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Review: A Cure for Woodness, by Michael Haslam

Michael Haslam's writing is an eerie combination of late High Modernism of the Bunting and David Jones kind, and an unswerving allegiance to the poetics of the 'Cambridge Axis' of Prynne, Crozier and the Rileys. Like the Bunting and David Jones, Haslam reaches back through Modernism to the alliterative foundations of Early English verse, and then returns to the present day via Manley Hopkins and the wayward surrealism of Dylan Thomas. At the same time, however, Haslam is willing to wrest the signifier away from the signified just sufficiently to see what might be moving in the darkness between.

A Cure for Woodness is the third and final volume in Haslam's Music Laid her Songs in Language trilogy. The title of the second volume, A Sinner Saved by Grace announces Haslam's other great divergence from so much contemporary writing; Haslam is deeply religious. This religion is not organised and certainly not Christian. Haslam's religion also reaches back to the Pantheist paganism that inhabited these islands before and during Christianity's takeover. He walks the hills around his home in the Calder valley and reports back on what he finds there; the spirits in the trees, rocks and streams. Which suggests that Haslam's writing is dubious stuff, if you're not a Druid. But Haslam's technical achievement is to meld both nature and deconstruction in a heady mixture in which, somehow, one buoys up the other.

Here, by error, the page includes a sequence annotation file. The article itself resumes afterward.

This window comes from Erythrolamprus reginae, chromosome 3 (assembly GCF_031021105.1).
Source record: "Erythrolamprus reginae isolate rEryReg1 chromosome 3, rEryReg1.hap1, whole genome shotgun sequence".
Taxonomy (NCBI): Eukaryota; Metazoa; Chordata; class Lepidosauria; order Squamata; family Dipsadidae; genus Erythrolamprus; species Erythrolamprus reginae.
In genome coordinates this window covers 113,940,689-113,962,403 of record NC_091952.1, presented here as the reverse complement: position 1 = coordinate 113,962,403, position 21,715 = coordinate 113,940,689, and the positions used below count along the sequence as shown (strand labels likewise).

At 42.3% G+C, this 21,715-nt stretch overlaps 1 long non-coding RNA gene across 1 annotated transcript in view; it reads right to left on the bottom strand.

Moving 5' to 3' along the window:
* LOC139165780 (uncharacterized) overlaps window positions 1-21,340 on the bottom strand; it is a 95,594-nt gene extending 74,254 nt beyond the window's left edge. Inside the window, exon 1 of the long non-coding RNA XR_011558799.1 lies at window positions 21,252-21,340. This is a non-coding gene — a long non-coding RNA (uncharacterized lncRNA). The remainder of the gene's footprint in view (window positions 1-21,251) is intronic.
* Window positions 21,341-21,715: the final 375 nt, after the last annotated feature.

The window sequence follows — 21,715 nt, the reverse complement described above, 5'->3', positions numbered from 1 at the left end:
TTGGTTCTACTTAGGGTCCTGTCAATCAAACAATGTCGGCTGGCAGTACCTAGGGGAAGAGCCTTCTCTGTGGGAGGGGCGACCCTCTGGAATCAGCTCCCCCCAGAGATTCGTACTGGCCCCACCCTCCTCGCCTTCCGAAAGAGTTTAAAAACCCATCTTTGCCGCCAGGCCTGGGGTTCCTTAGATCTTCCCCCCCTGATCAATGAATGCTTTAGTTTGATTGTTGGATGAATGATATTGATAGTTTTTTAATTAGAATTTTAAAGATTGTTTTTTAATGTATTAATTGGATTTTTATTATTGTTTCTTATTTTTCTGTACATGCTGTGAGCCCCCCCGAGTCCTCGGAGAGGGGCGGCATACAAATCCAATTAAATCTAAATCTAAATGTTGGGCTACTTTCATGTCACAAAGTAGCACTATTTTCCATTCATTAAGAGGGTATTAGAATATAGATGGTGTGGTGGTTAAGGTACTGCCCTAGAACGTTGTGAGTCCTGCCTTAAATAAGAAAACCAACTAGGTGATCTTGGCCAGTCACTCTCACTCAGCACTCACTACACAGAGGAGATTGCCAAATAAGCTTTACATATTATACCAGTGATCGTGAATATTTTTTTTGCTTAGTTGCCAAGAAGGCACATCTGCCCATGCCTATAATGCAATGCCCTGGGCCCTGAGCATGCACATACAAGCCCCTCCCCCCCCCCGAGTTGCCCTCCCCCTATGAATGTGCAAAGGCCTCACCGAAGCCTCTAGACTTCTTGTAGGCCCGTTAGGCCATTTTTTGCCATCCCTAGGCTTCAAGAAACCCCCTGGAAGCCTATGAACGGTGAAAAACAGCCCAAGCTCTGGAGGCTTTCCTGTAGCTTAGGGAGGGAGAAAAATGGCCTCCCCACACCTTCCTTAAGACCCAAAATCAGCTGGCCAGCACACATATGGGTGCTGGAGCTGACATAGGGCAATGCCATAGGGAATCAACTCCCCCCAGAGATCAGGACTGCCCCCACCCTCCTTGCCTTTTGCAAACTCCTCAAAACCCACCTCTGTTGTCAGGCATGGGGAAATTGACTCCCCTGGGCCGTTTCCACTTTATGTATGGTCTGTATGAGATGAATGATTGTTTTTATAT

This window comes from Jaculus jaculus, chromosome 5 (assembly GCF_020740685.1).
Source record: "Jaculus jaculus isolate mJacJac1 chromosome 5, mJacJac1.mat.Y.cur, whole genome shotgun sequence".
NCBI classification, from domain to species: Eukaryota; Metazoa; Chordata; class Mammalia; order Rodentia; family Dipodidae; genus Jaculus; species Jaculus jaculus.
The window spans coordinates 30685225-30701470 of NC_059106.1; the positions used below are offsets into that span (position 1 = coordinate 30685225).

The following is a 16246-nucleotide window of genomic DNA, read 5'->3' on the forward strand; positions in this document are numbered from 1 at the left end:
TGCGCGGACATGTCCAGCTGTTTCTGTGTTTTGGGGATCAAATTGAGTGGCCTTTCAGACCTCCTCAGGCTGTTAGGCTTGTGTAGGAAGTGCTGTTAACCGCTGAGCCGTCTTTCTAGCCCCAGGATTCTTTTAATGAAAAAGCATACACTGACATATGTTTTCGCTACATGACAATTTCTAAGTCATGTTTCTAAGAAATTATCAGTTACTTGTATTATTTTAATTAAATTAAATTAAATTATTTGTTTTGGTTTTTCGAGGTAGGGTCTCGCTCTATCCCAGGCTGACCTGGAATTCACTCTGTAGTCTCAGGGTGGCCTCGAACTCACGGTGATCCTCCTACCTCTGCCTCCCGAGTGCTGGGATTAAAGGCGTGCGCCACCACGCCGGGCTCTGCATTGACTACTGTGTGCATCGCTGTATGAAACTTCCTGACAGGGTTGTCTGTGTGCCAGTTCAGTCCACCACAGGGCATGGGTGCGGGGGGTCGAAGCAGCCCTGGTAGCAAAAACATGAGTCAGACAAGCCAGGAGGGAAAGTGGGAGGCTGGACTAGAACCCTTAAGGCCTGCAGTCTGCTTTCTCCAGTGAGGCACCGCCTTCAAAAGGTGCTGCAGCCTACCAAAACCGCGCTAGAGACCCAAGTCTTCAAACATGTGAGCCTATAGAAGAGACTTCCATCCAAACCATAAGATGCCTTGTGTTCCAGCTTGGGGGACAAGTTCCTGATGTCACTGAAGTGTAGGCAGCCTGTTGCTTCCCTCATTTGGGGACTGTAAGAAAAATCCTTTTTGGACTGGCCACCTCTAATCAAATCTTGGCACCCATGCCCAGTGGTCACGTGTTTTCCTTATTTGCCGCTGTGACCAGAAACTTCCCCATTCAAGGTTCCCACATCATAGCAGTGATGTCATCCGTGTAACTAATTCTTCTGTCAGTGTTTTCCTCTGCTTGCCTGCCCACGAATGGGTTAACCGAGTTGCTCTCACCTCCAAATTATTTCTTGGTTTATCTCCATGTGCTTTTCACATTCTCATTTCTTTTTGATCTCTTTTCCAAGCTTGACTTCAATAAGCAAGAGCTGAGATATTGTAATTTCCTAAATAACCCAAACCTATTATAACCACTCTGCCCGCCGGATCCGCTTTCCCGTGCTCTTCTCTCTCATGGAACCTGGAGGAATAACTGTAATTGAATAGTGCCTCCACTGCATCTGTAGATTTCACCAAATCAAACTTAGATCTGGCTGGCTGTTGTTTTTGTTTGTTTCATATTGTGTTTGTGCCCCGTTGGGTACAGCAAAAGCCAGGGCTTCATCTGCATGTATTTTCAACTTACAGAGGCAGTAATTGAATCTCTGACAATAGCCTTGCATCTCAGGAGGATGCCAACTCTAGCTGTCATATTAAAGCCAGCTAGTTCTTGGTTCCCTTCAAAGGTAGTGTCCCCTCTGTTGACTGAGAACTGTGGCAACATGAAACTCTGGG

This book is not, perhaps, quite so complete as its predecessor; a volume that contained small masterpieces such as Balladic Idyll of George-a-Green called Bettris and The Vagrant Tinker and the wonderful Arcades in Ruins. If Haslam claims Wordsworth as his immediate ancestor, it is Keats who seems to dominate this trilogy. In Old Hall down in the Hollow: Spring up Sunny Bank, Haslam describes the slow decay of the old hall and its haunting not only by its ghost but by Haslam, himself. Haslam moves from the landscape to the pub bar back to the land and in each situation there is a slightly melancholic presence that is ultimately sustaining.

Recent contemporary poetry has manifested a deep distrust of the word; not only in the minimalism of much mainstream writing, but also the rending post-modernism of much of the language poetry. Haslam has no such distrust; this is clotted, adjectival poetry that forms a very rich diet. It is also intensely musical and his performances of his own writing will set you toe-tapping. A Cure for Woodness is just that a cure for the over-delicate palid music of so much contemporary writing; a real breath of fresh air.